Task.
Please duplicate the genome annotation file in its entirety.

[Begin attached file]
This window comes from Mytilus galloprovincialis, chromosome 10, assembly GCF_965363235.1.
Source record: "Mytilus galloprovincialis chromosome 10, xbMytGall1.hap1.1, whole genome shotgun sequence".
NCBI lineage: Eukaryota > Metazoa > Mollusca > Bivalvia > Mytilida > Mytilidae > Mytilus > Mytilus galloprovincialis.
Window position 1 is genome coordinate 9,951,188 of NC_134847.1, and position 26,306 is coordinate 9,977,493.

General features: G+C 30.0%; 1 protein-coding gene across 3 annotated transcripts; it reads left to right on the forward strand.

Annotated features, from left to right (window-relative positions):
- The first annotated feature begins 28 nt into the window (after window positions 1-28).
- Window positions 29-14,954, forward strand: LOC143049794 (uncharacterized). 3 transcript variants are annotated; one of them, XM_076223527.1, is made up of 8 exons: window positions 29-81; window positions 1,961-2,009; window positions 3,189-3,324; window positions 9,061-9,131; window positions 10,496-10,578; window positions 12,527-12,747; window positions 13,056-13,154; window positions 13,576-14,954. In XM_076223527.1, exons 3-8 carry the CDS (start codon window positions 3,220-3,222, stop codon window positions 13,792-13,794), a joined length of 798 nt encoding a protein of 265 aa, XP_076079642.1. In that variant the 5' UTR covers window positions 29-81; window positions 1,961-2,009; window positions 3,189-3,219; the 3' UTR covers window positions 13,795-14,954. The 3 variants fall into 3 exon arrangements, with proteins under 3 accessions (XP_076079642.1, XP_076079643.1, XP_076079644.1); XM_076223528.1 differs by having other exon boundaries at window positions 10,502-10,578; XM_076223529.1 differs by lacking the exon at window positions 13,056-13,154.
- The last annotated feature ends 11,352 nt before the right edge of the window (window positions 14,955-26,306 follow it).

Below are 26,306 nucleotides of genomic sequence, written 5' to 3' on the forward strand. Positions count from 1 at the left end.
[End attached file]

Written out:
This window comes from Mytilus galloprovincialis, chromosome 10, assembly GCF_965363235.1.
Source record: "Mytilus galloprovincialis chromosome 10, xbMytGall1.hap1.1, whole genome shotgun sequence".
NCBI lineage: Eukaryota > Metazoa > Mollusca > Bivalvia > Mytilida > Mytilidae > Mytilus > Mytilus galloprovincialis.
Window position 1 is genome coordinate 9,951,188 of NC_134847.1, and position 26,306 is coordinate 9,977,493.

General features: G+C 30.0%; 1 protein-coding gene across 3 annotated transcripts; it reads left to right on the forward strand.

Annotated features, from left to right (window-relative positions):
- The first annotated feature begins 28 nt into the window (after window positions 1-28).
- Window positions 29-14,954, forward strand: LOC143049794 (uncharacterized). 3 transcript variants are annotated; one of them, XM_076223527.1, is made up of 8 exons: window positions 29-81; window positions 1,961-2,009; window positions 3,189-3,324; window positions 9,061-9,131; window positions 10,496-10,578; window positions 12,527-12,747; window positions 13,056-13,154; window positions 13,576-14,954. In XM_076223527.1, exons 3-8 carry the CDS (start codon window positions 3,220-3,222, stop codon window positions 13,792-13,794), a joined length of 798 nt encoding a protein of 265 aa, XP_076079642.1. In that variant the 5' UTR covers window positions 29-81; window positions 1,961-2,009; window positions 3,189-3,219; the 3' UTR covers window positions 13,795-14,954. The 3 variants fall into 3 exon arrangements, with proteins under 3 accessions (XP_076079642.1, XP_076079643.1, XP_076079644.1); XM_076223528.1 differs by having other exon boundaries at window positions 10,502-10,578; XM_076223529.1 differs by lacking the exon at window positions 13,056-13,154.
- The last annotated feature ends 11,352 nt before the right edge of the window (window positions 14,955-26,306 follow it).

Below are 26,306 nucleotides of genomic sequence, written 5' to 3' on the forward strand. Positions count from 1 at the left end.